Ryan's Karkwa Review
If you listen to enough albums, you'll realize that a lot of them come with certain barriers. Sometimes those barriers come from the musicians themselves, if they've made a really dense or inaccessible album, but usually those barriers come from the listener: you don't like previous work by the artist, or you're not fond of the genre in question, or any of a hundred other reasons. To an extent those barriers are necessary, because there isn't enough time in the day to listen to every song by every artist that comes out, and you have to make decisions on what to listen to and what to skip. If you're not careful, though, those barriers can make you miss something excellent.
Karkwa's Les Chemins de Verre arrived in the review queue this week, with a fairly big barrier in front of it: the album's in French, and I don't speak the language much beyond what I learned in Grade 9 French class. This is a bit compounded by the fact that I'm at heart a lover of lyrics, and so the part of the album I most want to dissect is the one that's inaccessible to me.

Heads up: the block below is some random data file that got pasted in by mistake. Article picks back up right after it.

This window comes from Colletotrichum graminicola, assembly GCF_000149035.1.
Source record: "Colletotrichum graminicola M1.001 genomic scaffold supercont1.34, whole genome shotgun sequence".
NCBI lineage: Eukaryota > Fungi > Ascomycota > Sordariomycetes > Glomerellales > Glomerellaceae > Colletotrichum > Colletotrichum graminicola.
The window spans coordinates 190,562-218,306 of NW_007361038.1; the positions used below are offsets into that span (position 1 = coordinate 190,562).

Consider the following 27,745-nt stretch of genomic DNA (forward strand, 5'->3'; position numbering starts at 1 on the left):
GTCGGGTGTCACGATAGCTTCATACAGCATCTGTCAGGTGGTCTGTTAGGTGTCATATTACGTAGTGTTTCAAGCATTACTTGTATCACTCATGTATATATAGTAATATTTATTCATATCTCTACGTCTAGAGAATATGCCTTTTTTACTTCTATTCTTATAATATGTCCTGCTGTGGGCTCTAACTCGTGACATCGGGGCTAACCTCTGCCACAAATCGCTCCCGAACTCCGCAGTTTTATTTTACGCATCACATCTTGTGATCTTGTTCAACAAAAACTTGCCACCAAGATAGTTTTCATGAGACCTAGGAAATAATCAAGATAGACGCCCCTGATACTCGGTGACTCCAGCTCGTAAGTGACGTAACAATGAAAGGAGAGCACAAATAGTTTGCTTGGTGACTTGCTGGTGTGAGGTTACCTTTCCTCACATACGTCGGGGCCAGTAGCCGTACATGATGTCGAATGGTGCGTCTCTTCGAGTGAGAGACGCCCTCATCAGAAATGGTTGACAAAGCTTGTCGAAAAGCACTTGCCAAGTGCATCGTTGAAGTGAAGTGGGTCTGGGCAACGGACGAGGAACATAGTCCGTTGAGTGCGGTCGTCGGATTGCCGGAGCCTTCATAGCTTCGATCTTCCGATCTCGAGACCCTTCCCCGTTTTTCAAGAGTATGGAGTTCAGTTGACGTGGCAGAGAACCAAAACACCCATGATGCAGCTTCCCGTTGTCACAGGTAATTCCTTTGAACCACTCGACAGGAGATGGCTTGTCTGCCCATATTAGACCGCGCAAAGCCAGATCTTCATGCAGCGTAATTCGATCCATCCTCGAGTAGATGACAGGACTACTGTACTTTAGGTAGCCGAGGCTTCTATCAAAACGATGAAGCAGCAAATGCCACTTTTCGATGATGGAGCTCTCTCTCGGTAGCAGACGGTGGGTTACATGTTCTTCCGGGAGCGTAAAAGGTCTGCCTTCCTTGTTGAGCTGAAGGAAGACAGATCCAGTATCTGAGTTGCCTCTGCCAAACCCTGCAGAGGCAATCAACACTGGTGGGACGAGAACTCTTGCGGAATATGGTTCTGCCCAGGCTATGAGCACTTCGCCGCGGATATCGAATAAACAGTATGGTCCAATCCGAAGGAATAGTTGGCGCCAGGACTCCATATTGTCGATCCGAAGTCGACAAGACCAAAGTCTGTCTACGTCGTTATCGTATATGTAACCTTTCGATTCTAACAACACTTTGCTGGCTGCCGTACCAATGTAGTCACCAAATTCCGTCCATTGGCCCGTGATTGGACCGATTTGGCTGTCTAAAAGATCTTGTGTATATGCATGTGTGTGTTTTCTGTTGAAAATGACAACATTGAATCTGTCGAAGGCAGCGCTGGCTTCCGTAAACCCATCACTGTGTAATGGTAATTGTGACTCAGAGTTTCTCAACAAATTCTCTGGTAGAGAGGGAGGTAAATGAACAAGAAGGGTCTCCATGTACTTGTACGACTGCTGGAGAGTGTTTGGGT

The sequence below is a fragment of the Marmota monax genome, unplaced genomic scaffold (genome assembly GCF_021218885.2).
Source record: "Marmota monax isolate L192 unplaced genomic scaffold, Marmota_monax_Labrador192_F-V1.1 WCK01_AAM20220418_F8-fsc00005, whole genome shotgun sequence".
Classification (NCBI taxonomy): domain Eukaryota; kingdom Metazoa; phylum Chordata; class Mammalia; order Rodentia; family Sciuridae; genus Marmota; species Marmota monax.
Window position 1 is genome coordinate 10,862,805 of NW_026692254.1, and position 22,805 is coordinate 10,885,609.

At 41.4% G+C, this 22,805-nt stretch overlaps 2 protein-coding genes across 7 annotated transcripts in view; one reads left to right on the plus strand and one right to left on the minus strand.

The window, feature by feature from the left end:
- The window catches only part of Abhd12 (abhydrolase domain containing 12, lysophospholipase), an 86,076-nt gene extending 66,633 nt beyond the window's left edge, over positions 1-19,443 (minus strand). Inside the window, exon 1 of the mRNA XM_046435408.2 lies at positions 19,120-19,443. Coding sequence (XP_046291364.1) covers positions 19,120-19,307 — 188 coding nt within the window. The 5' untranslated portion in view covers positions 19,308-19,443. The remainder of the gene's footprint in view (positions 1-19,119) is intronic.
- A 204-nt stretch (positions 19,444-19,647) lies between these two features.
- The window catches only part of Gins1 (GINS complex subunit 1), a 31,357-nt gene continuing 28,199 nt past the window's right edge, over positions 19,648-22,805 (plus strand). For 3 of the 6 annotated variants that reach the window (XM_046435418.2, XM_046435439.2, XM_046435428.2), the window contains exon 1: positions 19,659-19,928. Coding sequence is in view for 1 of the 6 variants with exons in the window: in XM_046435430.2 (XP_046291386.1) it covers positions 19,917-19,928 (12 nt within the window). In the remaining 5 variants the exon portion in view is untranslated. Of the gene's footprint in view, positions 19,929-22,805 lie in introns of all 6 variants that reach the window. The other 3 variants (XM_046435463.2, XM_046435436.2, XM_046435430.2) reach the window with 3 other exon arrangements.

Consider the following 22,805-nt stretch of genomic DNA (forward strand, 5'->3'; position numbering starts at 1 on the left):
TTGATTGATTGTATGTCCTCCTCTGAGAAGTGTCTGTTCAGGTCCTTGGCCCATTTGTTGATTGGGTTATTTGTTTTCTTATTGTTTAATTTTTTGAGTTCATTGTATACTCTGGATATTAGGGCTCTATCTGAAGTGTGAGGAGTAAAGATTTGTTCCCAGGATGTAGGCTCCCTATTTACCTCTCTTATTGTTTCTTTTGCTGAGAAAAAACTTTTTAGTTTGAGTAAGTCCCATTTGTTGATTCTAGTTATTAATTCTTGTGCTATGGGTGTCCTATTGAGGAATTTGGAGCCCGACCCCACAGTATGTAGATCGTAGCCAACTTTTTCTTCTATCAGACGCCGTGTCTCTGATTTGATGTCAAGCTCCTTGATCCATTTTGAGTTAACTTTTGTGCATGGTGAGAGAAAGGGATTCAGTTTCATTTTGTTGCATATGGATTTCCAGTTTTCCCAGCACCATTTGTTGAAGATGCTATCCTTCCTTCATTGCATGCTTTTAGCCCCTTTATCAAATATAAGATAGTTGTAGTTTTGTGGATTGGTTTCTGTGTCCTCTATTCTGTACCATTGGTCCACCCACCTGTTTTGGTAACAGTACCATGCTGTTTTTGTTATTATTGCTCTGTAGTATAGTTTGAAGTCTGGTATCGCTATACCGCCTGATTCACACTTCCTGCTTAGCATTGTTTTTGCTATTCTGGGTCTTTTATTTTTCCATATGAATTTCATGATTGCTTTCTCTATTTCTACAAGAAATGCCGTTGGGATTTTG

Thankfully, though, it doesn't matter. Les Chemins de Verre is a good enough album that it doesn't merely climb over any language barrier you might have, it leaps over it in a single bound. From the opening track, Le pyromane, it's got you, giving you enough to keep listening while leaving enough unsaid that you're hanging on every chord change and transition in the album. From there, we go on a bit of a musical odyssey – through tracks like Marie te pleures, Les Enfants de Beyrouth, and Au-dessus de la tete de Lilijune, Karkwa explores several different genres and styles in a way that shows that they're familiar with all of them, and yet each one still has a distinctive stamp on them – you still know you're listening to a Karkwa song with each one.
It's an album with a lot of layers to it – I've been listening to it all week, and I still feel like I've only scratched the surface with it. And, while it's layered, it's still very accessible – you could jump into it with a single quick listen and still get a lot out of it. But trust me, with that single quick listen, you're going to want to come back for more.
Posted by Ryan, The Polarist Short lList, Friday, August 6, 2010